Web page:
These former Michigan cops used to help prosecute drug crimes. Now they're testing legal weed. 

click to enlarge Todd Welch, left, and Dr. Michele Glinn. - COURTESY PHOTOS
  • Courtesy photos
  • Todd Welch, left, and Dr. Michele Glinn.

Together, Todd Welch, Greg Michaud, and Dr. Michele Glinn say they have a combined 85 years of experience in testing drugs, much of it through their careers with Michigan State Police; in the forensic science division for Welch and Michaud, and in toxicology for Glinn.

In the early 2000s, MSP's forensic laboratory in East Lansing was one of the largest publicly funded crime lab systems in the nation. But Glinn left in 2011, when recession-triggered austerity measures forced her and her husband, who worked for the U.S. Postal Service, to take furloughs. Michaud retired as the director of forensics in 2016, around the time Welch knew he was planning on retiring in 2018.

"It was my wife," Welch says. "She kept saying, 'What are you going to do in retirement?'" At the same time, one of his dad's friends had been diagnosed with Parkinson's disease, and his dad asked him what kind of testing requirements there were for medicinal marijuana.

Back then, there were none.

In 2016, then-Governor Rick Snyder finally approved legislation to regulate Michigan's medical cannabis industry — eight years after Michigan voters approved cannabis for medicinal purposes. ("I just think it was something that was so much more bigger than what the state government and the legislature thought it was going to be," Michaud says of the delay.)

That's when Welch saw an opportunity.

"I thought, Hey, we know this, we know testing, we know how to properly set up a laboratory," he says. So that year, Welch started asking his former colleagues if they wanted to come out of retirement to get in on a new venture. In early 2018, they formed Viridis Laboratories, a testing lab for Michigan's cannabis industry, with locations in Lansing and Bay City.

It was a prescient move. In November of that year, Michigan voters approved a ballot measure to legalize cannabis for adult use. By then, Viridis Laboratories was poised to enter the lucrative new industry in which there were very few testing labs.

Now, Viridis says it tests about a quarter-million pounds of cannabis flower a year for all the things mandated by the state — for potency, contaminants, pesticides, metals, microbes, and more. They also say they're expanding their services to include testing of nutrients, genetics, and gender of cannabis plants. Another field they're planning to expand to is terpenes, or compounds in cannabis that contribute to its flavor and aroma that will become useful for growers and customers as the cannabis industry grows more sophisticated.

But did these ex-cops, who helped prosecute cannabis crimes in their former lives, ever feel strange about moving over to the legal cannabis side? Not once they thought about it, they tell Metro Times.

Glinn sees no conflict, and points out the philosophy of Paracelsus, the Swiss philosopher of the Renaissance who is considered the father of toxicology.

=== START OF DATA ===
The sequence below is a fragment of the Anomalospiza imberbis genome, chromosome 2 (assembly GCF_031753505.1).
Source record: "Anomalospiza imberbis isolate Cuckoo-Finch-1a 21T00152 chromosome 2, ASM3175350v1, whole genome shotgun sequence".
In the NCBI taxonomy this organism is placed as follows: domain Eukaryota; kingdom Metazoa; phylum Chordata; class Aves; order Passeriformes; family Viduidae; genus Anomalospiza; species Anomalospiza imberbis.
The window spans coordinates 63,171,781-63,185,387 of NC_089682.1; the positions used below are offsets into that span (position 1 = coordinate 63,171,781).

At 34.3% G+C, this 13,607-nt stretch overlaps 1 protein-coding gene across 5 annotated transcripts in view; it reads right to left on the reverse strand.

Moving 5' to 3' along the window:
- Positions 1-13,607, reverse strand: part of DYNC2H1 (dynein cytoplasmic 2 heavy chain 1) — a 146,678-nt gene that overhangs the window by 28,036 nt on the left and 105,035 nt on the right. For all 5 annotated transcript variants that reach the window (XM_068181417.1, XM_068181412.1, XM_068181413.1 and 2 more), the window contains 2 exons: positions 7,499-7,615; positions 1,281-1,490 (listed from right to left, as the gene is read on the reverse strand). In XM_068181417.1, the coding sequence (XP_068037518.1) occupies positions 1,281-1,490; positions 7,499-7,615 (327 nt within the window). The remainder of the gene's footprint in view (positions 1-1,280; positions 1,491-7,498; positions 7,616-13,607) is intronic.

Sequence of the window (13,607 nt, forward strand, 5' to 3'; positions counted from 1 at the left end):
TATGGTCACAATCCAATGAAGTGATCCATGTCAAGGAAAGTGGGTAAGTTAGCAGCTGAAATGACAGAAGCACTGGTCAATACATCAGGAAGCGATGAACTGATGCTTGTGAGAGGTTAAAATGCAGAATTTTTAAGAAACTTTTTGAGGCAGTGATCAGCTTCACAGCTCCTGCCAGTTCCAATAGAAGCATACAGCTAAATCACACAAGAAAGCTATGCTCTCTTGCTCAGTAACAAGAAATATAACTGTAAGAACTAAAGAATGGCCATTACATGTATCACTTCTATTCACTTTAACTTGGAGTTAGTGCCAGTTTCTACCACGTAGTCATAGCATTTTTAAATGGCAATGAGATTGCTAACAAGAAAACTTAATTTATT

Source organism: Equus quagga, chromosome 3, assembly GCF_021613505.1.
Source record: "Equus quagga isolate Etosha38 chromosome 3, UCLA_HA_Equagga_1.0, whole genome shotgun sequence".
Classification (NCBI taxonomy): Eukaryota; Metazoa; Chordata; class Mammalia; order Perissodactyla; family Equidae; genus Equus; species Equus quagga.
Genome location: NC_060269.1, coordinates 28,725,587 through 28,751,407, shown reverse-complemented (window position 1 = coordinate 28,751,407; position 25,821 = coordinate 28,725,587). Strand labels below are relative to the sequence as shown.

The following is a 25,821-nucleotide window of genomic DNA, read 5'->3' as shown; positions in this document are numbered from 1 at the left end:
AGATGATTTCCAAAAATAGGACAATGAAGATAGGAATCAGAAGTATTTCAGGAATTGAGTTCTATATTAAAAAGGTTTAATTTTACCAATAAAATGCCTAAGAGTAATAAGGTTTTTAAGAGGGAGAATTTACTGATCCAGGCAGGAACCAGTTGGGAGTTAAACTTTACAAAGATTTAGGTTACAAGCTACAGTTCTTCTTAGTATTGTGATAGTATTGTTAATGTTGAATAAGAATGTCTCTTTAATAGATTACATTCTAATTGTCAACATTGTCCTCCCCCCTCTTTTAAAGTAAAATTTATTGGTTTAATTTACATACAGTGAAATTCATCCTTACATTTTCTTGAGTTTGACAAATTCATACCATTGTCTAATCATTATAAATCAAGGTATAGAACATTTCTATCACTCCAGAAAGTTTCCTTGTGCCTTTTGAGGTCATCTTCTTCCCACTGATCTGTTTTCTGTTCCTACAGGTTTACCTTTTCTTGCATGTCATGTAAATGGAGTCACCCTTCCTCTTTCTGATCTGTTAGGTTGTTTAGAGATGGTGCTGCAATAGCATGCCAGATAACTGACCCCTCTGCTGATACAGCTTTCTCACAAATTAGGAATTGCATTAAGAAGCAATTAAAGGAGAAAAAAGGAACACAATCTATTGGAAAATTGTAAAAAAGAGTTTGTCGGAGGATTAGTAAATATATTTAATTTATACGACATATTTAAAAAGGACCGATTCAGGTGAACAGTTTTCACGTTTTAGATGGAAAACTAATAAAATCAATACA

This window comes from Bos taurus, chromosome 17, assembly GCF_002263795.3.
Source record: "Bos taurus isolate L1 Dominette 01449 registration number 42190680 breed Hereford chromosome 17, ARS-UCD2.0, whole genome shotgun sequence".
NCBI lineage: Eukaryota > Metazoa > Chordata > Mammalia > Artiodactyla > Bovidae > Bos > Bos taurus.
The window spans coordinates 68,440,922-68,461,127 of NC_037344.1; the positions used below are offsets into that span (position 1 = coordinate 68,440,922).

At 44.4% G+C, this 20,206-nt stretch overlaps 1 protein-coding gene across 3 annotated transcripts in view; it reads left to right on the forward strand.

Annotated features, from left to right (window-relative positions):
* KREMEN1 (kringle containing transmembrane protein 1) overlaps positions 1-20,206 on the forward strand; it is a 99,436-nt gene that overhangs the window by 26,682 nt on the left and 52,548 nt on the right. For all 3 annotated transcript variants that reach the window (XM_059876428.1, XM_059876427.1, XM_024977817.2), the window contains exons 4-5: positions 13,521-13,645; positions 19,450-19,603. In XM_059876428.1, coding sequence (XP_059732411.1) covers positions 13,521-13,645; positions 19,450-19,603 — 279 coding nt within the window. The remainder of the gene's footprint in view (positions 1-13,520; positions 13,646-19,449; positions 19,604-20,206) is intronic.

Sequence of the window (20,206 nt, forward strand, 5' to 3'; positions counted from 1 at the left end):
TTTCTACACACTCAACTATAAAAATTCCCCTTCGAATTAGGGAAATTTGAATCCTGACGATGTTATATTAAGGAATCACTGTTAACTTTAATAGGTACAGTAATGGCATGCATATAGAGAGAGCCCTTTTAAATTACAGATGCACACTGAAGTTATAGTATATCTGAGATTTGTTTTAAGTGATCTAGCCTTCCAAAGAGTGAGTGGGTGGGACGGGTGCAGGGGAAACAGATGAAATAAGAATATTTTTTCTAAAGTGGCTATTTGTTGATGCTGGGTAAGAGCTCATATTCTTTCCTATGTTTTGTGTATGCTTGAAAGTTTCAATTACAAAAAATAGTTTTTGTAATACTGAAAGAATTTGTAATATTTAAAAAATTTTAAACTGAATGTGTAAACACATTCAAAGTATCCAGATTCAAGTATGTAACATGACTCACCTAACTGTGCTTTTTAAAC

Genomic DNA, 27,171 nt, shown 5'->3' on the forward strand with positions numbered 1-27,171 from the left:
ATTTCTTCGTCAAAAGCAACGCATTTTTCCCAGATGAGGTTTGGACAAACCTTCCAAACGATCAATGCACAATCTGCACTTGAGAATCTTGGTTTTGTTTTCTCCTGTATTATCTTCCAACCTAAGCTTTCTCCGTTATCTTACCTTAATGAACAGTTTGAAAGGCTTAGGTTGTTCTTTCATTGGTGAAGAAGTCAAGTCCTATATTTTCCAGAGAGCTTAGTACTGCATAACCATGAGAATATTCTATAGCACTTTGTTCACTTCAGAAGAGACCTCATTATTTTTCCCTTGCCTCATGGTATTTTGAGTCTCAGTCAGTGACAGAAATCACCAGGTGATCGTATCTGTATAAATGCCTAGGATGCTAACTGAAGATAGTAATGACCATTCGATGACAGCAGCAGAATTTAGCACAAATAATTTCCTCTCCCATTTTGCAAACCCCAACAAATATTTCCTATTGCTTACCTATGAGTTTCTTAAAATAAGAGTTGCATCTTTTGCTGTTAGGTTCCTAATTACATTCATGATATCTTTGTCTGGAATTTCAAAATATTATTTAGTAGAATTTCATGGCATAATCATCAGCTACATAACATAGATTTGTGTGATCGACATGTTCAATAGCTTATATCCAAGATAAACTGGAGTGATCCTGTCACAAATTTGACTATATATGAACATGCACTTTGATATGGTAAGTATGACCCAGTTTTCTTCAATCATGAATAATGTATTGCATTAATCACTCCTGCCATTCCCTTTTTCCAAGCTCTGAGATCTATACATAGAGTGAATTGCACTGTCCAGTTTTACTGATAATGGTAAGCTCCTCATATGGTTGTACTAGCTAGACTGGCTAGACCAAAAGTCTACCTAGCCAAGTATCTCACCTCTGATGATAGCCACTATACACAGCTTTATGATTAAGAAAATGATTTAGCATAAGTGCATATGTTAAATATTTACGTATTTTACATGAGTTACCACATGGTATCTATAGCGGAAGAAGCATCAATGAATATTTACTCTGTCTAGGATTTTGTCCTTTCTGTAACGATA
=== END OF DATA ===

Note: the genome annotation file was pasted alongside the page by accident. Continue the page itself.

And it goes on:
"It's the dose that differentiates a poison from a remedy," she says. "You can overdose and die on over-the-counter drugs, or you can use things like alcohol that are legal, but could kill you. We are providing that information to customers so that they can moderate their dose so they know what they're getting."

Michaud admits it was a jarring switch at first.

"When Todd first reached out to me ... my first instinct was to say no, because we tested this stuff thousands of times a year for criminal justice purposes — why in the world would I want to go out and test it for legality purposes?" Michaud admits. "But it didn't take long when you started seeing the testimonials that were out there."

Michaud says he was particularly moved by the case of Charlotte Figi, a girl from Colorado who used cannabis to treat her epileptic seizures and was featured in a CNN documentary by Dr. Sanjay Gupta in 2013. The case became a pivotal one in the medical marijuana movement, and the FDA approved Epidiolex, a drug derived from cannabis, to treat epilepsy in children before she died in 2020 at age 13. It remains the first and only drug to be approved by the FDA so far.

Welch also says it wasn't hard for him to make the switch either after talking to medicinal marijuana patients. "The more people that I started talking to that also were benefiting from cannabis, you just couldn't deny it," he says, admitting that the three frequently get "three-mile stares" from people when they tell them of their former jobs, but they quickly disappear when they explain where they're coming from and their passion for testing drugs.

"When you see those testimonials, then it was a simple decision to make," Michaud says. "I think this can improve the quality of people's lives — which is what the call to law enforcement is for us. So it aligned very well, and allowed us to hold on to that core value that we all hold."

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